Dynamic vs Static

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Data Structures

Types of Data Structure

Data structures are either:

  • Strong
  • Static
  • Dynamic


Strong Data Structures

Strong types are the standard types, ie standard variable types typically available in a programming language. Examples:

  • Integer.
  • Character.
  • String.

These strong types provide the basis for all other types, for example a Static array is an array of a strong type.

Strong types are allocated a fixed amount of memory when defined.

Static Data Structure

With a static data structure, the size of the structure is fixed. Static data structures are very good for storing a well-defined number of data items. For example a programmer might be coding an 'Undo' function where the last 10 user actions are kept in case they want to undo their actions. In this case the maximum allowed is 10 steps and so he decides to form a 10 item data structure.


  • The memory allocation is fixed and so there will be no problem with adding and removing data items.
  • Easier to program as there is no need to check on data structure size at any point.


  • Can be very inefficient as the memory for the data structure has been set aside regardless of whether it is needed or not whilst the program is executing.

Dynamic Data Structure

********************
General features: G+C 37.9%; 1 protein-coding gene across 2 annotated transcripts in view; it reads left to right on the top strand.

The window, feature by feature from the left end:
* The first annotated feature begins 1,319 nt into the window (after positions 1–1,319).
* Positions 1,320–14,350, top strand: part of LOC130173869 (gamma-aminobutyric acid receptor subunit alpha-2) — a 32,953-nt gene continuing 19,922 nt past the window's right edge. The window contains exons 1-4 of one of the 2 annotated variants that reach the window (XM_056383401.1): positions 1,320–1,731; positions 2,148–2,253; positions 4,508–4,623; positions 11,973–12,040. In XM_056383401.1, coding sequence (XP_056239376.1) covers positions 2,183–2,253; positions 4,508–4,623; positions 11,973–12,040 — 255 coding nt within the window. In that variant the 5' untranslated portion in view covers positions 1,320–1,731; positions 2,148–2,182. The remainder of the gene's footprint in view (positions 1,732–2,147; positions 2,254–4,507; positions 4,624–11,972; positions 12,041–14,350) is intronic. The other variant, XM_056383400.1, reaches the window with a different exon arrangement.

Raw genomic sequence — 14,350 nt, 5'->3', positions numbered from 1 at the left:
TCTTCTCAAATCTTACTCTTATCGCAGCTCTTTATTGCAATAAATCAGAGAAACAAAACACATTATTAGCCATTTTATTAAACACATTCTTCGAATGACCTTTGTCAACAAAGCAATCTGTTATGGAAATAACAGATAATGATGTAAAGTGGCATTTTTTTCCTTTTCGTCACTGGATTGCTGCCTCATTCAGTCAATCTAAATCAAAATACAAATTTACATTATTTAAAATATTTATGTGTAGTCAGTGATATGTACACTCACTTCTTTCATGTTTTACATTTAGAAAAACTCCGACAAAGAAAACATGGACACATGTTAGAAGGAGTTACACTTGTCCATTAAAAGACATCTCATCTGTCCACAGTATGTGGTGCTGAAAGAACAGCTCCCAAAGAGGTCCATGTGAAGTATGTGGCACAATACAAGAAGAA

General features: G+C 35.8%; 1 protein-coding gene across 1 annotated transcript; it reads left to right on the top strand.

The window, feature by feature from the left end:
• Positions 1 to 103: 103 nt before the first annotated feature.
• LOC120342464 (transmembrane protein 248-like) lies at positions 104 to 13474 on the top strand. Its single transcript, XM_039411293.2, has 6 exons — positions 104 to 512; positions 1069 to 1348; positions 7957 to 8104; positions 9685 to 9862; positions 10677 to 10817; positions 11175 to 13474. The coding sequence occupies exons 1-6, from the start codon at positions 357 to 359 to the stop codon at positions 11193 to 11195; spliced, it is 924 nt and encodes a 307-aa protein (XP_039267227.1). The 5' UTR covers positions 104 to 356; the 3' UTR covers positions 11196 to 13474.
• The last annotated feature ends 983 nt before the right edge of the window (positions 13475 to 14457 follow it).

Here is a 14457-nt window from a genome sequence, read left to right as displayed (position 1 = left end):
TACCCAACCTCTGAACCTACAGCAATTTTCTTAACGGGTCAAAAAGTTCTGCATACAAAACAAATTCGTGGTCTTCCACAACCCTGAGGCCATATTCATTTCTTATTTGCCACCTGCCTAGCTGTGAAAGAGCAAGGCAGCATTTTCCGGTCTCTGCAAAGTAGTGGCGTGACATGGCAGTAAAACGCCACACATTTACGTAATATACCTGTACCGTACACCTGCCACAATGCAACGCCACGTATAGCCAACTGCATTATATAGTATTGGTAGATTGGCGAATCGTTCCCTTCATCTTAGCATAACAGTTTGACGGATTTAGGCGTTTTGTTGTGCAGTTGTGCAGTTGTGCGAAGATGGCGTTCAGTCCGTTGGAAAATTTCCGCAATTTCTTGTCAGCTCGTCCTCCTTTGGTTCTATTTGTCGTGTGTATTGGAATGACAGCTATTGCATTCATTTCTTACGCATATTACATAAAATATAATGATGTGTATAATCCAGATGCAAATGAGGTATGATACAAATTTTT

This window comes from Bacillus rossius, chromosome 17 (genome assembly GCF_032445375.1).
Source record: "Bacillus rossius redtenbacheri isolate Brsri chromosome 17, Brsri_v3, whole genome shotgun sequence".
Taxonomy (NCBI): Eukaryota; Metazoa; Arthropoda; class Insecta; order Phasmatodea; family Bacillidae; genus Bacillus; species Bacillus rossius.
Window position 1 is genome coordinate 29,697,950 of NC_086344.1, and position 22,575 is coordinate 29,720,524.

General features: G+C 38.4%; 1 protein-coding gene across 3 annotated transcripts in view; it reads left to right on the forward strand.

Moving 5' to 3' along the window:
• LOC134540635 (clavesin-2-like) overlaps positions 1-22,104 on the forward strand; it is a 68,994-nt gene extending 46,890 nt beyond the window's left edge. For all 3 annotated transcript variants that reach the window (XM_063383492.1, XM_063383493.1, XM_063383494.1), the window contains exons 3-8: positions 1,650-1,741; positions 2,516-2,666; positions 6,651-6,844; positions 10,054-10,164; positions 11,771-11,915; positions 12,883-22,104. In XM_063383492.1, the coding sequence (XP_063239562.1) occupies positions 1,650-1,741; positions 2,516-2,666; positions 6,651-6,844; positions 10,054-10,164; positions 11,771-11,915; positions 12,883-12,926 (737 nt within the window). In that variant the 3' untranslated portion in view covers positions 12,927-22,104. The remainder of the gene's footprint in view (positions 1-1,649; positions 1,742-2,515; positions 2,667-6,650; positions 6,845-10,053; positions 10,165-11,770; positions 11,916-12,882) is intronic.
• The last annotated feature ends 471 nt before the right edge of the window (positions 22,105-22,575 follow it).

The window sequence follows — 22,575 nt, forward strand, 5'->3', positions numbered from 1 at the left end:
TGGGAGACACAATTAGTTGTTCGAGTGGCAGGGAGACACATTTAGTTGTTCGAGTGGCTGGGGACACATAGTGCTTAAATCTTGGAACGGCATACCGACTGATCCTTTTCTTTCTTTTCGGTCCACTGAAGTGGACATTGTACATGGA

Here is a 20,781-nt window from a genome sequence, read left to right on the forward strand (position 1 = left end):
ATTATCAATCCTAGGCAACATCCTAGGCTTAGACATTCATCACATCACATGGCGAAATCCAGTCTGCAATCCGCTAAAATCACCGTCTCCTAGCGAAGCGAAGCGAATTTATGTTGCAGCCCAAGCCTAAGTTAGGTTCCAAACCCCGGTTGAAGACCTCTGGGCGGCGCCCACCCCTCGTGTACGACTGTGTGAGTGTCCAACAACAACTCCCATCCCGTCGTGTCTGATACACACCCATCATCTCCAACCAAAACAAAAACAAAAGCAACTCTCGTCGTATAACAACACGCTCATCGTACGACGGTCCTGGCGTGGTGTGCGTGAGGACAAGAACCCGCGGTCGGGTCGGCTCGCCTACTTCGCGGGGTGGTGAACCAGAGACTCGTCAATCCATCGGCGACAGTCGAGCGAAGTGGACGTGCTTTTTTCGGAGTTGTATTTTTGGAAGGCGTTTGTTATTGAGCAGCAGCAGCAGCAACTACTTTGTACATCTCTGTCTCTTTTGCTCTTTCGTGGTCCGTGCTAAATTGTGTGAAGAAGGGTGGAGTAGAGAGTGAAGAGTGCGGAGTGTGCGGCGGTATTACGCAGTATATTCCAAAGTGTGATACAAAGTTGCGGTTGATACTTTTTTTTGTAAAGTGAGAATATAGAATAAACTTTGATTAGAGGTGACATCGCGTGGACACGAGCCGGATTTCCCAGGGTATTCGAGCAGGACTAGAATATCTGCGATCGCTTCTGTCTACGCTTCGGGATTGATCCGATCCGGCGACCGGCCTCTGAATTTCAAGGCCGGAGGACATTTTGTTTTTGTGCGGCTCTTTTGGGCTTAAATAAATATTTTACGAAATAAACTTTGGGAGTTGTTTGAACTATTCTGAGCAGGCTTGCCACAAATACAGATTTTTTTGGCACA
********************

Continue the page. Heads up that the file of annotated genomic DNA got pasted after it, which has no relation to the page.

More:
There are many situations where the number of items to be stored is not known before hand. Memory is allocated to the data structure dynamically i.e. as the program executes.

In this case the programmer will consider using a dynamic data structure. This means the data structure is allowed to grow and shrink as the demand for storage arises. The programmer should also set a maximum size to help avoid memory collisions.

For example a programmer coding a print spooler will have to maintain a data structure to store print jobs, but he cannot know before hand how many jobs there will be.


  • Makes the most efficient use of memory as the data structure only uses as much memory as it needs


  • Because the memory allocation is dynamic, it is possible for the structure to 'overflow' should it exceed its allowed limit. It can also 'underflow' should it become empty.
  • Harder to program as the software needs to keep track of its size and data item locations at all times


The heap consists of a pool of memory which can be allocated to variables during the execution of the program. The heap makes dynamic variables possible, because these are variables which change in size during execution. The heap allows more efficient use of memory when dealing with data of an unknown and changing size.

Memory Leakage

Memory leaks occur when the program assigns memory for a dynamic variable but doesn't release it back to the heap after it has finished. The program then runs again, using a new memory location without releasing. This repeats, and eventually the heap runs out of memory the program crashes.

Most languages have a function to release the memory, in C# it is Dispose. Many high level languages have automated features, such as garbage collectors, to prevent memory leaks.

Garbage Collectors

A garbage collector is a common feature of modern programming languages, it checks all the memory allocated to dynamic variables and if a dynamic variable has finished being used (i.e. nothing points to that memory any more) it will automatically free it. This way memory leaks should be avoided!